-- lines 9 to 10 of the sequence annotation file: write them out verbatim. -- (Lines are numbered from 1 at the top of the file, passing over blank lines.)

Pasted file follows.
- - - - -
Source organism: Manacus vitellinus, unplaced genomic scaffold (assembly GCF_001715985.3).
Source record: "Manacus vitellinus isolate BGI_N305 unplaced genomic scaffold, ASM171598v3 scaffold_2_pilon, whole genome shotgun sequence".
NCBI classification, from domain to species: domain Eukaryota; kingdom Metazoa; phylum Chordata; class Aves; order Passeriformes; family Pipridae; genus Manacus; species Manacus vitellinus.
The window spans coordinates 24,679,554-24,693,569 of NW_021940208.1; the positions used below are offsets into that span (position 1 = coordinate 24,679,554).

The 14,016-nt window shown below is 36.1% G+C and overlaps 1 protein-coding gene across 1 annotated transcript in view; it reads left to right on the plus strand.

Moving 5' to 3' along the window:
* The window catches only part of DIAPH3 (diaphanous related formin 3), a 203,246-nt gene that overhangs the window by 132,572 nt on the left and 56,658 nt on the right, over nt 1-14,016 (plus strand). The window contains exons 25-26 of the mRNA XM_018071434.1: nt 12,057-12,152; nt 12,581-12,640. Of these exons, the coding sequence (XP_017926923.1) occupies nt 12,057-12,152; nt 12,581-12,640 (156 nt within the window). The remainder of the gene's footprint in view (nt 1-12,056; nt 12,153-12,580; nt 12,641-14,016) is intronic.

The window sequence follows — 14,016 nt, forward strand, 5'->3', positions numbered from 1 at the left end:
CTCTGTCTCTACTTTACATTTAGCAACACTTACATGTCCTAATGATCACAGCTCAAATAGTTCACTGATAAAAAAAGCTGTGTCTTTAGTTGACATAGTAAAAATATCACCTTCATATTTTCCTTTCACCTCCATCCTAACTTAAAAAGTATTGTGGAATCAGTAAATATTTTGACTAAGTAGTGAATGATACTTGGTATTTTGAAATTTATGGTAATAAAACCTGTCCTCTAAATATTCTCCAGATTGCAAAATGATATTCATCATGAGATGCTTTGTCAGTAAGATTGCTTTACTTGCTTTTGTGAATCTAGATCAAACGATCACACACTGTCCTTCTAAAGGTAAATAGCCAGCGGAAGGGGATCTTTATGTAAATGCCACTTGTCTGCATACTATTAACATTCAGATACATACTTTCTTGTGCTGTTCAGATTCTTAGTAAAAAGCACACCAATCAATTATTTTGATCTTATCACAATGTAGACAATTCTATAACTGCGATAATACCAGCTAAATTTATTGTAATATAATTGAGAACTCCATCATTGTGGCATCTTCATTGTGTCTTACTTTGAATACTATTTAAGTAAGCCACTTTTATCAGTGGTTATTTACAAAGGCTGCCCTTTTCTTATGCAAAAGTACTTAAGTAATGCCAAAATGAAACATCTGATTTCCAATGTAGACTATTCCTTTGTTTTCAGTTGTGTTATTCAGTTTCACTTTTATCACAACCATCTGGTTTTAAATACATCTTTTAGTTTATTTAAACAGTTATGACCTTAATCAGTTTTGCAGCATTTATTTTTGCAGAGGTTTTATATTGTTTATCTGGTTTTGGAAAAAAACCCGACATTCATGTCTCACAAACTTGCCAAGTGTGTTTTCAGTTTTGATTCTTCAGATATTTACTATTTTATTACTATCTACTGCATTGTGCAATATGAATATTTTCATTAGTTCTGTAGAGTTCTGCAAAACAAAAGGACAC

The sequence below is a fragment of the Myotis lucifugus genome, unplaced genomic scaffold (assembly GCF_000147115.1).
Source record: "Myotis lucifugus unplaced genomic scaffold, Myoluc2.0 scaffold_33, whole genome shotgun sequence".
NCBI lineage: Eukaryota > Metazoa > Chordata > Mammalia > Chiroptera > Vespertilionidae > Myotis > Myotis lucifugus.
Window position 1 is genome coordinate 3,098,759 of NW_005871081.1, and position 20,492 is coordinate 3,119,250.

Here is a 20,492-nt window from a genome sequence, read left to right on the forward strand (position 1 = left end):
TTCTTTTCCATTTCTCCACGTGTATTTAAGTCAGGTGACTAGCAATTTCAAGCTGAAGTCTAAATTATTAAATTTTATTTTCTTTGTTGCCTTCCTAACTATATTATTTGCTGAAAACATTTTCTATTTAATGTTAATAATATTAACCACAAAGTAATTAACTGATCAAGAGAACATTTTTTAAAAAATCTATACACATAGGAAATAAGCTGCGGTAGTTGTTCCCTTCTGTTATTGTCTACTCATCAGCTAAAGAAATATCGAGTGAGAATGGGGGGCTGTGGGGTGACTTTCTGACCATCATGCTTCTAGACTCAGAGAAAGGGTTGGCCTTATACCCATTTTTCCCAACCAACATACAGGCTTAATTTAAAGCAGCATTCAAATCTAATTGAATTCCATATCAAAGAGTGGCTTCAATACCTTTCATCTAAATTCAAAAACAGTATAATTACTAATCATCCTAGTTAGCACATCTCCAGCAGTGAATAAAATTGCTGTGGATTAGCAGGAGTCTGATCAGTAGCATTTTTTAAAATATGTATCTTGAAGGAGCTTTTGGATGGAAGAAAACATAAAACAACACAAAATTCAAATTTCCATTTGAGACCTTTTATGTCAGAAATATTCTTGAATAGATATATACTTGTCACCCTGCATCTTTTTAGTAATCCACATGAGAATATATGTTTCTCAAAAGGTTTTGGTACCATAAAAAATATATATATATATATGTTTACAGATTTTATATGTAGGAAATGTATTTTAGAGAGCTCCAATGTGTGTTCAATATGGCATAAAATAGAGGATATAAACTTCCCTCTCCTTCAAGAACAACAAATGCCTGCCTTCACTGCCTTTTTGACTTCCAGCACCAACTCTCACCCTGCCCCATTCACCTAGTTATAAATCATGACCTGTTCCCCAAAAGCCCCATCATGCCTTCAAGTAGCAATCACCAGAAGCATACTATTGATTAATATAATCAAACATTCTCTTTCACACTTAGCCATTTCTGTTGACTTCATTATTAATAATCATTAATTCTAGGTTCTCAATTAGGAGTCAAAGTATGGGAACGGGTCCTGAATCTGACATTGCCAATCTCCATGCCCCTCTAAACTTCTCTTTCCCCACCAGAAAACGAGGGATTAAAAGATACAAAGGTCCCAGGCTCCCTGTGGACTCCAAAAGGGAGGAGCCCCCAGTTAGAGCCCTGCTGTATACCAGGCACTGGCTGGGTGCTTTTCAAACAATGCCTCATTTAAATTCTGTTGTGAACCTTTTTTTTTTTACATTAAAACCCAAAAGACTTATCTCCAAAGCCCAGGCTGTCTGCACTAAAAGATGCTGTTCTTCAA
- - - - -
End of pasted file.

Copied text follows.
CTCTGTCTCTACTTTACATTTAGCAACACTTACATGTCCTAATGATCACAGCTCAAATAGTTCACTGATAAAAAAAGCTGTGTCTTTAGTTGACATAGTAAAAATATCACCTTCATATTTTCCTTTCACCTCCATCCTAACTTAAAAAGTATTGTGGAATCAGTAAATATTTTGACTAAGTAGTGAATGATACTTGGTATTTTGAAATTTATGGTAATAAAACCTGTCCTCTAAATATTCTCCAGATTGCAAAATGATATTCATCATGAGATGCTTTGTCAGTAAGATTGCTTTACTTGCTTTTGTGAATCTAGATCAAACGATCACACACTGTCCTTCTAAAGGTAAATAGCCAGCGGAAGGGGATCTTTATGTAAATGCCACTTGTCTGCATACTATTAACATTCAGATACATACTTTCTTGTGCTGTTCAGATTCTTAGTAAAAAGCACACCAATCAATTATTTTGATCTTATCACAATGTAGACAATTCTATAACTGCGATAATACCAGCTAAATTTATTGTAATATAATTGAGAACTCCATCATTGTGGCATCTTCATTGTGTCTTACTTTGAATACTATTTAAGTAAGCCACTTTTATCAGTGGTTATTTACAAAGGCTGCCCTTTTCTTATGCAAAAGTACTTAAGTAATGCCAAAATGAAACATCTGATTTCCAATGTAGACTATTCCTTTGTTTTCAGTTGTGTTATTCAGTTTCACTTTTATCACAACCATCTGGTTTTAAATACATCTTTTAGTTTATTTAAACAGTTATGACCTTAATCAGTTTTGCAGCATTTATTTTTGCAGAGGTTTTATATTGTTTATCTGGTTTTGGAAAAAAACCCGACATTCATGTCTCACAAACTTGCCAAGTGTGTTTTCAGTTTTGATTCTTCAGATATTTACTATTTTATTACTATCTACTGCATTGTGCAATATGAATATTTTCATTAGTTCTGTAGAGTTCTGCAAAACAAAAGGACAC

The sequence below is a fragment of the Myotis lucifugus genome, unplaced genomic scaffold (assembly GCF_000147115.1).